Top Stories

Scientists Reveal Trends in Carbon Storage and Sequestration Across Chinese Ecosystems

Climate change is a one of the biggest challenges facing humanity. The Paris Agreement, adopted in December 2015, became the second legally binding climate agreement after the Kyoto Protocol, and coordinates global efforts to combat climate change.

>> Read the Full Article

Alpine Grassland Productivity Not Sensitive to Climate Warming on Third Pole

The Tibetan Plateau has experienced more rapid climate warming than the global average, coupled with greater interannual variation in precipitation over the past 50 years. How will such dramatic climate change influence the structure and function of alpine grasslands? Interest in this topic is high because of its importance to the sustainable development of animal husbandry and the livelihood of Tibetan inhabitants.

>> Read the Full Article

What Extremely Warm Winters Mean for the Future of the Arctic

While the eastern United States and large parts of Europe suffered through a long, cold winter, temperatures were nothing short of balmy over much of the Arctic. The North Pole experienced above-freezing weather in February, temperatures over the Arctic Ocean were as much as 13 degrees Fahrenheit above average from December into early March, and sea ice melted back to its second-lowest annual maximum extent since the satellite record began in 1979.

>> Read the Full Article

Mayo Clinic Study Finds No Evidence that Anesthesia in Young Children Lowers Intelligence

A Mayo Clinic study finds no evidence that children given anesthesia before their third birthdays have lower IQs than those who did not have it. A more complex picture emerges among people who had anesthesia several times as small children: Although their intelligence is comparable, they score modestly lower on tests measuring fine motor skills, and their parents are more likely to report behavioral and learning problems. The findings are published in Anesthesiology.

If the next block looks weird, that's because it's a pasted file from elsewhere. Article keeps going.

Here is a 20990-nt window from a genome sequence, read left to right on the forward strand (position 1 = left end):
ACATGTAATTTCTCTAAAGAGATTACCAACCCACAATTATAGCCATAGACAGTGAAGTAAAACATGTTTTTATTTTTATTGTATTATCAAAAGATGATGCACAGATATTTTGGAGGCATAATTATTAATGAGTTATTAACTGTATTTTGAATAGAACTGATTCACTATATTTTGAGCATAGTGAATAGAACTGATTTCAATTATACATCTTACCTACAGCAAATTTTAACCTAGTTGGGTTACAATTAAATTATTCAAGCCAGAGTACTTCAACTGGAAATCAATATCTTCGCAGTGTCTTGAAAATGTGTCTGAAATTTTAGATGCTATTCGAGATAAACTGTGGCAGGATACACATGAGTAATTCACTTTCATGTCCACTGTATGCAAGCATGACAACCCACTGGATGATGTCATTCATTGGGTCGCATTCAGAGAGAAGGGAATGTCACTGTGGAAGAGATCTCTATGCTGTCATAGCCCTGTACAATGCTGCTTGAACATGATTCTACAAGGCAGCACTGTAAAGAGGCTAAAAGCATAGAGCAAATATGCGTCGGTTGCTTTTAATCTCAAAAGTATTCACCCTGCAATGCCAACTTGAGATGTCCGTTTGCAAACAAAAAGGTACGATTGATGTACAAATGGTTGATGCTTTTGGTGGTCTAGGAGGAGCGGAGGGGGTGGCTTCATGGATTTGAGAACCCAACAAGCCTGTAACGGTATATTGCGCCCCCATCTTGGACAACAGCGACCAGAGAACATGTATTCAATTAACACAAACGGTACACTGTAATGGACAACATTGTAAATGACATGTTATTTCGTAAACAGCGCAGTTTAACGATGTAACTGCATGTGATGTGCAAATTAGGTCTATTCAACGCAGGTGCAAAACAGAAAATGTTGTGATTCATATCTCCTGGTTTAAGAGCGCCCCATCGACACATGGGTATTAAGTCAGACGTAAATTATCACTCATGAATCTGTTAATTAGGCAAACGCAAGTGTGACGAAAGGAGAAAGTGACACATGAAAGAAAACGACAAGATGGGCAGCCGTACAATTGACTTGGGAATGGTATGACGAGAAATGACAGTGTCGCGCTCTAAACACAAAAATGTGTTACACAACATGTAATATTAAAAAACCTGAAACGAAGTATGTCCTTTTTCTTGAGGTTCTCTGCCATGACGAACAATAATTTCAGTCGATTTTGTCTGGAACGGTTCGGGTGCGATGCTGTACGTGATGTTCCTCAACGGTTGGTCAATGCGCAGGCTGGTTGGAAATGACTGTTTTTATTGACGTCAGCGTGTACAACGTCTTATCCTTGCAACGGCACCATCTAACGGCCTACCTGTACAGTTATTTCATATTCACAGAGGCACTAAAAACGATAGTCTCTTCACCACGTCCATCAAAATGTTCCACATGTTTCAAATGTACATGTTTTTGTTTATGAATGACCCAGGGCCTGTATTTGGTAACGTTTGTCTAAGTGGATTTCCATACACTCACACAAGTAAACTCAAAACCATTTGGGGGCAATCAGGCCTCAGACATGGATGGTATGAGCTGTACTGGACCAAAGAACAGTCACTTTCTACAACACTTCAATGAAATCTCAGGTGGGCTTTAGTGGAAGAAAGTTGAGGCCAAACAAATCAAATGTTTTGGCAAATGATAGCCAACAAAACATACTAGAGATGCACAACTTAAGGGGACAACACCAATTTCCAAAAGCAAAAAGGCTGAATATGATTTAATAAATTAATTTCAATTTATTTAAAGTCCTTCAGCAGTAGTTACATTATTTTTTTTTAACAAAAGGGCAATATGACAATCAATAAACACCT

>> Read the Full Article

Root Exudates Affect Soil Stability, Water Repellency

As the growing season progresses, you might not notice much about what’s happening to plants under the soil. Most of us pay attention to new shoots, stems, leaves, and eventually the flowers and crop we intend to grow. We might think of roots as necessary, but uninteresting, parts of the crop production process.

>> Read the Full Article

Poor planning by railways leading to losses for farmers

Western Canadian grain farmers may reap financial losses in the billions in years to come, unless the country’s railroads ramp up their capacity to get crops to market, says a University of Alberta expert.

>> Read the Full Article

Equipping Engineers to Discover the Future of Wood Buildings

The federal government is investing nearly $800,000 to pay for new equipment at the University of Northern British Columbia’s Wood Innovation Research Laboratory (WIRL) in downtown Prince George.

>> Read the Full Article

Warming climate could speed forest regrowth in eastern U.S.

Climate change could speed the natural regrowth of forests on undeveloped or abandoned land in the eastern U.S., according to a new study.

If left to nature’s own devices, a field of weeds and grasses over time will be replaced by saplings, young trees and eventually mature forest. Earlier research has shown that this succession from field to forest can happen decades sooner in the southeastern U.S. than in the Northeast. But it wasn’t obvious why, especially since northern and southern fields are first colonized by many of the same tree species.

>> Read the Full Article

Full of Hot Air and Proud of It

Of the four states of matter, gases are the hardest to pin down.  Gas molecules move quickly and wildly and don’t like to be confined. When confined, heat and pressure build in the container, and it doesn’t take long before the gas blows the lid off the place, literally. Luckily, gases are superficial. Provide them with an attractive internal surface area, and they’ll pin themselves down in no time. No, it’s not love at first sight, it’s adsorption.

>> Read the Full Article

NASA's GPM Catches Line of Strong Storms Responsible for Tornadoes in Eastern U.S.

On Sunday April 15th, a line of strong storms at one point stretched from the Florida Straits below the Florida Keys all the way up the East Coast and into Ohio. The Global Precipitation Measurement mission or GPM core satellite analyzed the severe storms as it passed overhead. GPM is a joint mission between NASA and the Japan Aerospace Exploration Agency, JAXA.

>> Read the Full Article